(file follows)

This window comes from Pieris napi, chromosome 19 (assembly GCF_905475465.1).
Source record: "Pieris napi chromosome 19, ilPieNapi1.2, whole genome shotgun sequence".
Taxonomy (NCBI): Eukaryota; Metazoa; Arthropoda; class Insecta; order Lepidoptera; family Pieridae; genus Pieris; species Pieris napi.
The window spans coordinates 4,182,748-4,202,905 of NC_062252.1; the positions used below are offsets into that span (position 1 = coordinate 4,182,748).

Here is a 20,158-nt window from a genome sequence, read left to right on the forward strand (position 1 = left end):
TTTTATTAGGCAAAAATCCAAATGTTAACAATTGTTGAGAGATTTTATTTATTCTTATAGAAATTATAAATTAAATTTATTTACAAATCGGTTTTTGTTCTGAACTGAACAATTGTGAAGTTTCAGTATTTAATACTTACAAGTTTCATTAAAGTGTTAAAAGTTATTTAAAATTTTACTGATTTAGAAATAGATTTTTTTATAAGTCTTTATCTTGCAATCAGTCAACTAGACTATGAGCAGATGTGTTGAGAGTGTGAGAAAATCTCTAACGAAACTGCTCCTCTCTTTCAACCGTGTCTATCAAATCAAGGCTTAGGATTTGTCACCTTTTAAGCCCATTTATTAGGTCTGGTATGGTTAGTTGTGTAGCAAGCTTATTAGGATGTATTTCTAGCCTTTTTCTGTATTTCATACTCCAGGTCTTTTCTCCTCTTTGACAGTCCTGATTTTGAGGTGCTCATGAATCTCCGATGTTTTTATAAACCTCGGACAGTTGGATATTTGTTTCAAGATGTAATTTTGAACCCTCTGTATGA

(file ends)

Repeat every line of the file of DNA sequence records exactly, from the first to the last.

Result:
This window comes from Pieris napi, chromosome 19 (assembly GCF_905475465.1).
Source record: "Pieris napi chromosome 19, ilPieNapi1.2, whole genome shotgun sequence".
Taxonomy (NCBI): Eukaryota; Metazoa; Arthropoda; class Insecta; order Lepidoptera; family Pieridae; genus Pieris; species Pieris napi.
The window spans coordinates 4,182,748-4,202,905 of NC_062252.1; the positions used below are offsets into that span (position 1 = coordinate 4,182,748).

Here is a 20,158-nt window from a genome sequence, read left to right on the forward strand (position 1 = left end):
TTTTATTAGGCAAAAATCCAAATGTTAACAATTGTTGAGAGATTTTATTTATTCTTATAGAAATTATAAATTAAATTTATTTACAAATCGGTTTTTGTTCTGAACTGAACAATTGTGAAGTTTCAGTATTTAATACTTACAAGTTTCATTAAAGTGTTAAAAGTTATTTAAAATTTTACTGATTTAGAAATAGATTTTTTTATAAGTCTTTATCTTGCAATCAGTCAACTAGACTATGAGCAGATGTGTTGAGAGTGTGAGAAAATCTCTAACGAAACTGCTCCTCTCTTTCAACCGTGTCTATCAAATCAAGGCTTAGGATTTGTCACCTTTTAAGCCCATTTATTAGGTCTGGTATGGTTAGTTGTGTAGCAAGCTTATTAGGATGTATTTCTAGCCTTTTTCTGTATTTCATACTCCAGGTCTTTTCTCCTCTTTGACAGTCCTGATTTTGAGGTGCTCATGAATCTCCGATGTTTTTATAAACCTCGGACAGTTGGATATTTGTTTCAAGATGTAATTTTGAACCCTCTGTATGA